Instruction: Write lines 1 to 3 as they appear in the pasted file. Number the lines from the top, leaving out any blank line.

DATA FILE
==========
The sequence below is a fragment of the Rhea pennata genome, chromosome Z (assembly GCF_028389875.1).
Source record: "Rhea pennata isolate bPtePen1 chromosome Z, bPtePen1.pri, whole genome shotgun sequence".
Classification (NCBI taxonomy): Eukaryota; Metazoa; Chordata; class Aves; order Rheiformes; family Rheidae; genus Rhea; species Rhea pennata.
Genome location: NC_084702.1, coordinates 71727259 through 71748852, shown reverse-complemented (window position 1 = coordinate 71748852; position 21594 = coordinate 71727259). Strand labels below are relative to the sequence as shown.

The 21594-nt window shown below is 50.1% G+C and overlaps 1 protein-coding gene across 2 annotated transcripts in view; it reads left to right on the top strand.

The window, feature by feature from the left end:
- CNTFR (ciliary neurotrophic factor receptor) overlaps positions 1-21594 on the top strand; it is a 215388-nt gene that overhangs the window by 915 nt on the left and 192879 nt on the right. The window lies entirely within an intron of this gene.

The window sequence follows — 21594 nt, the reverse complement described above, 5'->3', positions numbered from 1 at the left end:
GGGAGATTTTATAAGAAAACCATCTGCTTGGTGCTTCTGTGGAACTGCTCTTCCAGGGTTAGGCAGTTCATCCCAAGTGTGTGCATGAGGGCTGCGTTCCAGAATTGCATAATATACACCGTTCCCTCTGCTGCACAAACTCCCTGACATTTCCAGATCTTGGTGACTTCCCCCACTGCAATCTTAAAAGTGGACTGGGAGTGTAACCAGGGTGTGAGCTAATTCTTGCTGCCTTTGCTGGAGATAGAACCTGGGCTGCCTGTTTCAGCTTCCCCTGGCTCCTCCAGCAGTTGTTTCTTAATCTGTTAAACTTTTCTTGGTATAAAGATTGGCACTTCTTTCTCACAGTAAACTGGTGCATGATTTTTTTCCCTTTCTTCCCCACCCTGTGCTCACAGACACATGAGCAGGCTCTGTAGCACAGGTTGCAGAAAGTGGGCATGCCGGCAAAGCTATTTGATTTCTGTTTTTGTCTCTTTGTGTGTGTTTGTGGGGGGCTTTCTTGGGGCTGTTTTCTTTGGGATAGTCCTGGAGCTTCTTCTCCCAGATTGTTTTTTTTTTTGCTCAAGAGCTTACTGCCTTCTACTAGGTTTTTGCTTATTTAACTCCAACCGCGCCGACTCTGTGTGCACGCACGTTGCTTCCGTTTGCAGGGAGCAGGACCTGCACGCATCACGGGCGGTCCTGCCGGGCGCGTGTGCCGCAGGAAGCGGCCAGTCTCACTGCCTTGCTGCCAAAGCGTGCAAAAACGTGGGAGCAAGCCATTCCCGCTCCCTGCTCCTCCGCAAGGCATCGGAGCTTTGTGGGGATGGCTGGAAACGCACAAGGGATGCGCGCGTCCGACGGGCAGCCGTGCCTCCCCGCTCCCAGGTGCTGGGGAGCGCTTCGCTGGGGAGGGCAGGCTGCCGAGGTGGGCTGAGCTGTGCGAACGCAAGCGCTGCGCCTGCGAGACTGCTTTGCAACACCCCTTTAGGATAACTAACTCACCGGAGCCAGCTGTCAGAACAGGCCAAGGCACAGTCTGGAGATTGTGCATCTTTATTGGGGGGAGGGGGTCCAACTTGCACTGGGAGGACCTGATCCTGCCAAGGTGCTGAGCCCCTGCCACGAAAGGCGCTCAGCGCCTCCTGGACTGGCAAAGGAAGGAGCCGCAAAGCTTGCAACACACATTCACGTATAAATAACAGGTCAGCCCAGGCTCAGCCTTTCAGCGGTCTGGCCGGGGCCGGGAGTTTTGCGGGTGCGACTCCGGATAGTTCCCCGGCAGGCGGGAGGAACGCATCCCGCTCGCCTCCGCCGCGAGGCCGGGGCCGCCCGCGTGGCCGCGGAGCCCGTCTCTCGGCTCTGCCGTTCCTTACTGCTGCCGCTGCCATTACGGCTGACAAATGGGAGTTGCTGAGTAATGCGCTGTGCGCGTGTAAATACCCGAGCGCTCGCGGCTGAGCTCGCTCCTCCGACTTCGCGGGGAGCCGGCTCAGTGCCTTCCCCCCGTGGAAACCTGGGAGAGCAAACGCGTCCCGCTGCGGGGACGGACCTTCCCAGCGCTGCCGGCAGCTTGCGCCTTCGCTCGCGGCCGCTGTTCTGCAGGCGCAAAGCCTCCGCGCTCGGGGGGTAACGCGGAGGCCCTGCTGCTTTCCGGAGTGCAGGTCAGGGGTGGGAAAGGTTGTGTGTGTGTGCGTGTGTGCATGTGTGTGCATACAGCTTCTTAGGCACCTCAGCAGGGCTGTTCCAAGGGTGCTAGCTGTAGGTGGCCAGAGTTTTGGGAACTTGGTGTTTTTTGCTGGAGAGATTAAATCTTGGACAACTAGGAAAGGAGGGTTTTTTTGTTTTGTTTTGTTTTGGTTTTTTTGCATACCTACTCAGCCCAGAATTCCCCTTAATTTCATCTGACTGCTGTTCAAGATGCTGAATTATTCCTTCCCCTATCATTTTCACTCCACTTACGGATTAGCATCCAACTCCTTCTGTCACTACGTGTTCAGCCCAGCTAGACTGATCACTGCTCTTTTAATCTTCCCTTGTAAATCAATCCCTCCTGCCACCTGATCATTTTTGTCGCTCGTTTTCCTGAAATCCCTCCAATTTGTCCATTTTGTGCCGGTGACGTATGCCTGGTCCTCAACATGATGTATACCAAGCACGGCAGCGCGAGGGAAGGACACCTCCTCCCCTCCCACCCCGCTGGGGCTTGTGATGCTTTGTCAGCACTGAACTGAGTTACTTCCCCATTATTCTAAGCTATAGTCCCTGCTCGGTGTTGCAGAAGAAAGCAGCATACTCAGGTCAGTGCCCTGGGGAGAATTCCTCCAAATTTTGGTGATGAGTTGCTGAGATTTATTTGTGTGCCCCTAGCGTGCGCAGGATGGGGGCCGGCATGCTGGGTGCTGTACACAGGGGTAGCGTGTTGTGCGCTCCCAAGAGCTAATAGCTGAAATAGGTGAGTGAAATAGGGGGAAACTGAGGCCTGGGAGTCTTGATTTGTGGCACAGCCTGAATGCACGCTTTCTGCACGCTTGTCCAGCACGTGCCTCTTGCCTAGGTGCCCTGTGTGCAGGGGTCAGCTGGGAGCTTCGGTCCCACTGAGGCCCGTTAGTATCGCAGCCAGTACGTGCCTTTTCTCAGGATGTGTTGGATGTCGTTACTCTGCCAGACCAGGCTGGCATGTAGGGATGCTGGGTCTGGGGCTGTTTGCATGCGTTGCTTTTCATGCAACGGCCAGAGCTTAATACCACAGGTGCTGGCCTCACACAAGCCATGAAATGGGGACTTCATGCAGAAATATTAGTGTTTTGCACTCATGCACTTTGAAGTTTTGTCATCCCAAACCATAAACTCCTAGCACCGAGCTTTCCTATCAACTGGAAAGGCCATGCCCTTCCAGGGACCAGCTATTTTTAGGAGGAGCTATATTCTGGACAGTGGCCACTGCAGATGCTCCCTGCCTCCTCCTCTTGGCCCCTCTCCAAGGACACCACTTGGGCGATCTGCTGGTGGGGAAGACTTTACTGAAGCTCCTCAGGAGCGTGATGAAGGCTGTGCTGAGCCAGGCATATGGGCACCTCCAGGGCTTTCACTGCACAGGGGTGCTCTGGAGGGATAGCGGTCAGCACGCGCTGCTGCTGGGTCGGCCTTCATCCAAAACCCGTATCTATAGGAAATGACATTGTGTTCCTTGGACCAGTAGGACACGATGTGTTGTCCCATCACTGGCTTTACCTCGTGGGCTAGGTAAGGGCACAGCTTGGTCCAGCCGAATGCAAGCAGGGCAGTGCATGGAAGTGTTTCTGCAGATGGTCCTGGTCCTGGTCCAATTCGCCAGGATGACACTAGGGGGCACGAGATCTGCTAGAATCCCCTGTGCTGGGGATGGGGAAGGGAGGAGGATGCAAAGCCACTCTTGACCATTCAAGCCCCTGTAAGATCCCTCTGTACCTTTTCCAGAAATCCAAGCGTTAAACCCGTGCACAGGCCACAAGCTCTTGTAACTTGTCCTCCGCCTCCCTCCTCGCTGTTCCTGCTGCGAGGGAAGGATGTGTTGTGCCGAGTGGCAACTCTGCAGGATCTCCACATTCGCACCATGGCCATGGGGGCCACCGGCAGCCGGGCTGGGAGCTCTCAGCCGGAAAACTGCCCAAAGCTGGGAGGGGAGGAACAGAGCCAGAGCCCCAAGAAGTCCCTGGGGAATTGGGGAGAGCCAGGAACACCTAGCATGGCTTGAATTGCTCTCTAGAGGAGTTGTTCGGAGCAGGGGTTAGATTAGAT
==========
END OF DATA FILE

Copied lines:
The sequence below is a fragment of the Rhea pennata genome, chromosome Z (assembly GCF_028389875.1).
Source record: "Rhea pennata isolate bPtePen1 chromosome Z, bPtePen1.pri, whole genome shotgun sequence".
Classification (NCBI taxonomy): Eukaryota; Metazoa; Chordata; class Aves; order Rheiformes; family Rheidae; genus Rhea; species Rhea pennata.